“We’ve had very fruitful discussion on it, discussing the positives and negatives, and the changes to the game that we’ve made over the last 10 years, which I think are really important as it relates to the safety of the game and how we’re preparing and practicing, and training our players,” Goodell said, via Ben Fischer of Sports Business Daily. “I think those changes have made a significant impact in a positive way, and so that is something we’ll continue to discuss.”
Amid renewed talk of 18 games in July, including reports that management actually had broached the concept of 18 games with a limit of 16 games per player, Packers CEO Mark Murphy advocated for 17 games as a compromise, with the preseason dropping to either three or two games.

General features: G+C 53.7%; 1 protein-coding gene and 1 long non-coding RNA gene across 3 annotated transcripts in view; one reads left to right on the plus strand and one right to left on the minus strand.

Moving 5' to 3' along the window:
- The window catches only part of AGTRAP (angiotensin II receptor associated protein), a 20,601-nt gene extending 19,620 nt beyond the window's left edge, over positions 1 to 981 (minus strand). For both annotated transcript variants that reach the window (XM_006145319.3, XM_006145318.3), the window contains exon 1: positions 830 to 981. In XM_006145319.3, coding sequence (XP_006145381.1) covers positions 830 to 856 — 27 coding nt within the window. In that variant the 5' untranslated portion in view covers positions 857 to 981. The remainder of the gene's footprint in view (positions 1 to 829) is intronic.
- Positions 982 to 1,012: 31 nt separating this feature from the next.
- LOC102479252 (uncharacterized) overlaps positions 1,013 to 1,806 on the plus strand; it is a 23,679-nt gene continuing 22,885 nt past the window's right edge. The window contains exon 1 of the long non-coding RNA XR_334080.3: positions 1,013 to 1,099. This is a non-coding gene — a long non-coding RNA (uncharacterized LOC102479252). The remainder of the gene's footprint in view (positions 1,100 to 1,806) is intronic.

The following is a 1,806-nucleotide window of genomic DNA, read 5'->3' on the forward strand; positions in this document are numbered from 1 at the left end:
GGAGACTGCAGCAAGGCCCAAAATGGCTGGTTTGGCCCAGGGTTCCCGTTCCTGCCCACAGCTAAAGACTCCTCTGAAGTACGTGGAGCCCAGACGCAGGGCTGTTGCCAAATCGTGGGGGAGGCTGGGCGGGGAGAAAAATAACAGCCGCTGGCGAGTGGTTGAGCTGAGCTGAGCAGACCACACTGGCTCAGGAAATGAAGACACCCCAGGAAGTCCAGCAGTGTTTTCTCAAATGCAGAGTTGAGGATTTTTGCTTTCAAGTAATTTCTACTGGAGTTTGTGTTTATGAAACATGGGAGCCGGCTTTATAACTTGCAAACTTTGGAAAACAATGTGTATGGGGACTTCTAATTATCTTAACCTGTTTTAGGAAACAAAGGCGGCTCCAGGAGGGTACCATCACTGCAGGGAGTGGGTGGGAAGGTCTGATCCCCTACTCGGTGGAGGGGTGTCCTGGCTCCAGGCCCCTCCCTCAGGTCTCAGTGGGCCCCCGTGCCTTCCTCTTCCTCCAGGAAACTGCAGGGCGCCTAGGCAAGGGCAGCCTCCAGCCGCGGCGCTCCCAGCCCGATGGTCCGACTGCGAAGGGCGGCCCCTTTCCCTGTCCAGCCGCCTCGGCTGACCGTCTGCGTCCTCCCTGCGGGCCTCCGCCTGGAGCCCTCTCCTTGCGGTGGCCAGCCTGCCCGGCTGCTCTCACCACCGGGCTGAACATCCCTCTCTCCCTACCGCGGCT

A seventh regular-season game gives the NFL a whopping 16 games that would be played in London and other non-NFL cities, with every team having eight true home games, eight true road games, and one neutral-site game.
Goodell also said that the season would continue to start the weekend after Labor Day, which means that 17 games would push completion of the season one week deeper into February, which in turn could make for some awkward scheduling for future Super Bowls with firm dates for the game and associated activites in the week preceding it, if the change comes before the 2023 season. Indeed, each of the next five Super Bowls has a firm date associated with it.
But, as usual, listen to the money talk. The NFL will take the extra week of regular-season games as soon as it can, and it probably already has contingency plans in place for Super Bowl LV and beyond, in the event the money talks a 17-game season into existence.